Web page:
Who says liberals never have anything nice to say about the bug-eyed religious extremists who have taken over the Republican Party and poisoned America’s political discourse with their frothing ignorance and Talibanic zeal for barbaric repression? We dispute such vicious slander. In fact, when it comes to their latest battle, we are proud to stand up and proclaim: “Godspeed, you Christian soldiers!”
That’s because a few Congressional Bug-Eyes–with a bug up some other part of their anatomy about a woman’s right to control her own body–are the only thing now standing between ordinary working people and the white-collar predators of the “financial services industry,” who aim to eat up the lives of those they have already crippled with their “easy-money” scams.
This week, anti-abortion extremists in the House of Representatives forced a delay on a final vote on the great googily-moogily “Bankruptcy Bill,” the New York Times reports. They’re not worried about the countless families that will be devastated by the bill, of course; they’re in a snit over an amendment that would curtail the ability of anti-abortion terrorist groups to use bogus bankruptcies to dodge financial penalties after they’ve been caught burning down clinics, stalking nurses, harassing pregnant women or killing doctors.
Their reasoning may be repellent, but there is some hope that these notorious mollycoddlers of domestic terrorism might be able to mount enough procedural roadblocks to, well, abort the bill altogether–even though the measure enjoys, as the Times hastens to assure us, “broad bipartisan support.”
Of course, in mediaspeak, “broad bipartisan support” usually just means that some shady outfit has been throwing ungodly amounts of money at the ever-eager courtesans in Washington. And there has sure enough been some money thrown here–as you’d expect, when it’s bankers and credit-card companies coming to call.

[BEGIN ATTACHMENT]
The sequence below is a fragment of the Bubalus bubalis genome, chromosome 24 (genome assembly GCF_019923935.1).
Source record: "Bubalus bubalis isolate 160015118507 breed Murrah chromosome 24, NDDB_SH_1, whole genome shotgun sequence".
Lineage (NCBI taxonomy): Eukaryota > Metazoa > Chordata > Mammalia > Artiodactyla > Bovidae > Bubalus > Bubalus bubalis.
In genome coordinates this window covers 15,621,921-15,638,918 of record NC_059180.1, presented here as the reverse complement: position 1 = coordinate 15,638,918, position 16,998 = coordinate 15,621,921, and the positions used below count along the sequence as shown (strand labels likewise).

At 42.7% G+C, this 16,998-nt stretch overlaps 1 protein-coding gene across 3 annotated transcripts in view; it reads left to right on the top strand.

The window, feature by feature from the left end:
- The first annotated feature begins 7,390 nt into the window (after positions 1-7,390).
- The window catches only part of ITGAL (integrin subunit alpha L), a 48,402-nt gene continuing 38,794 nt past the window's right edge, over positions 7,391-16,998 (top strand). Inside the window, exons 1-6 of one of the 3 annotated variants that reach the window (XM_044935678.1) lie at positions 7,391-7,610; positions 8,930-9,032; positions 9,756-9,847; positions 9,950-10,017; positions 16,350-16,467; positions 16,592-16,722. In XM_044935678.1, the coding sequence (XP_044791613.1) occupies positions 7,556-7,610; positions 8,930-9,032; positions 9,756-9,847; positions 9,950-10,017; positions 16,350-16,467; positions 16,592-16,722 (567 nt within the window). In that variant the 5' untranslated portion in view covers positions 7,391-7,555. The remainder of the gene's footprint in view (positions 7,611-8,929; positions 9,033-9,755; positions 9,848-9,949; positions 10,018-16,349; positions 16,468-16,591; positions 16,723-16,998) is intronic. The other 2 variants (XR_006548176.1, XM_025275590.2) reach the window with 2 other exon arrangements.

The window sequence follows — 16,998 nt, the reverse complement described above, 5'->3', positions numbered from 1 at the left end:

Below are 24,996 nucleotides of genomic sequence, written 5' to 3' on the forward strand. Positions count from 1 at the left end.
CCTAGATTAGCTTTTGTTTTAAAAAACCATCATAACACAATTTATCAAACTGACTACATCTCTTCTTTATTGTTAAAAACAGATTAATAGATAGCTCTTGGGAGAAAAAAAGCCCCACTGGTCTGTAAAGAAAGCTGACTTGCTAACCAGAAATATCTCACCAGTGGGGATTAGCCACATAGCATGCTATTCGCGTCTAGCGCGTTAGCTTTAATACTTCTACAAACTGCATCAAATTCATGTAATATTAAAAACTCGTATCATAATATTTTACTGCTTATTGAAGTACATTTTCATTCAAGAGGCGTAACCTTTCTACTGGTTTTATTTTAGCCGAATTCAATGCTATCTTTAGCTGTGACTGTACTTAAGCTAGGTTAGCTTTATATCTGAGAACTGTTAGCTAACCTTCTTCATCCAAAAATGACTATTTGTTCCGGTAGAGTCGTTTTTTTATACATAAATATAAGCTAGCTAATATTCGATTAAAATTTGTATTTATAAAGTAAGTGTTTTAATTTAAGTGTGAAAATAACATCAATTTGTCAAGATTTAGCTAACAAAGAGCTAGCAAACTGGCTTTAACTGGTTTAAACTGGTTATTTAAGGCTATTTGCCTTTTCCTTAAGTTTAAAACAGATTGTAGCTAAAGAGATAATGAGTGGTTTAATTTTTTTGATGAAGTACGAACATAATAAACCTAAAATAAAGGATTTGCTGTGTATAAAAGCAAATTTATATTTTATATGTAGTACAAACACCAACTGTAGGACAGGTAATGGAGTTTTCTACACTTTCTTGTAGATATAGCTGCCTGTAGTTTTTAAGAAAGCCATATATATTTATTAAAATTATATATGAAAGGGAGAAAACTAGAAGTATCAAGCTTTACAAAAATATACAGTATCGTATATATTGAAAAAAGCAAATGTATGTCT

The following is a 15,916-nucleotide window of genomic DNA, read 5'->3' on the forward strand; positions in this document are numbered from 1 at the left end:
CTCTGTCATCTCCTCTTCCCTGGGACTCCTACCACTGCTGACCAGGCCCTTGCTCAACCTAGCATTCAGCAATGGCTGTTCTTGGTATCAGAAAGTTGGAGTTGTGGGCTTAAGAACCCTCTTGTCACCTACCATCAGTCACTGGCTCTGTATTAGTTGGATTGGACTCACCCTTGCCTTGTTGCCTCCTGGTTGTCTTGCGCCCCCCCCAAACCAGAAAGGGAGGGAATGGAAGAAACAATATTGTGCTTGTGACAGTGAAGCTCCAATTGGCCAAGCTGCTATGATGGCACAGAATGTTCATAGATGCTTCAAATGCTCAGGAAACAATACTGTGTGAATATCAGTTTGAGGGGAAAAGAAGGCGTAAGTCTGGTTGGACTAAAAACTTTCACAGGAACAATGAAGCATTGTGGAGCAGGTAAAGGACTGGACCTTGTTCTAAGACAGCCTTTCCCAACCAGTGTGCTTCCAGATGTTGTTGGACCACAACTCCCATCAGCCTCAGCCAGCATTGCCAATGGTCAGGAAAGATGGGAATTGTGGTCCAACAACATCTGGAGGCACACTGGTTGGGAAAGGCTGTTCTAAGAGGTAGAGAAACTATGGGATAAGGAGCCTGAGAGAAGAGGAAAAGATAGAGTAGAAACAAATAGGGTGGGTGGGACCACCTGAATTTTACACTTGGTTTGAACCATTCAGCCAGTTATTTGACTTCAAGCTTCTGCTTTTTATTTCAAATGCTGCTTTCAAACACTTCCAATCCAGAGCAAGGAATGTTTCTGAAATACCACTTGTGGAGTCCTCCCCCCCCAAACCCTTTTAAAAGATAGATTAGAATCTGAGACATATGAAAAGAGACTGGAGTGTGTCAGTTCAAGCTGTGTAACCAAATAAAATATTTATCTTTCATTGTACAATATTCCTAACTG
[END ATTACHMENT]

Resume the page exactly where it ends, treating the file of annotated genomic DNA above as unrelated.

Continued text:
The new bill–which was actually written by “financial services” lobbyists–would “protect” the little lambs of Wall Street from all the vicious single mothers, unemployed fathers, ghetto scum and trailer-park trash out there who have collapsed beneath the debt they’ve taken on at the frantic urging of, er, Wall Street. For years, the “financial services industry” has deliberately targeted the most vulnerable people in American society–those on the economic margins, young kids just starting out in life, working parents stretching to pay the bills, sick people laden with medical costs, the luckless, the desperate, the ill-educated, the naive–and plied them with promises of “instant credit” and “pre-approved loans” in slick advertising campaigns and junk-mail bombardments.
They operate like playground pushers: “Hey, kid, the first bag is free.” Once the habit of life on credit is established, then the extortionate interest rates, the “late charges” and “rollovers” kick in. The promised good life is gone, siphoned away into the coffers of credit giants like MBNA Corporation of Delaware, the world’s biggest peddler of plastic cash, and the great banking houses, who use the profits they’ve plucked from the broken backs of grubby proles to fuel their shell games with Enron, WorldCom, Harken and the boys.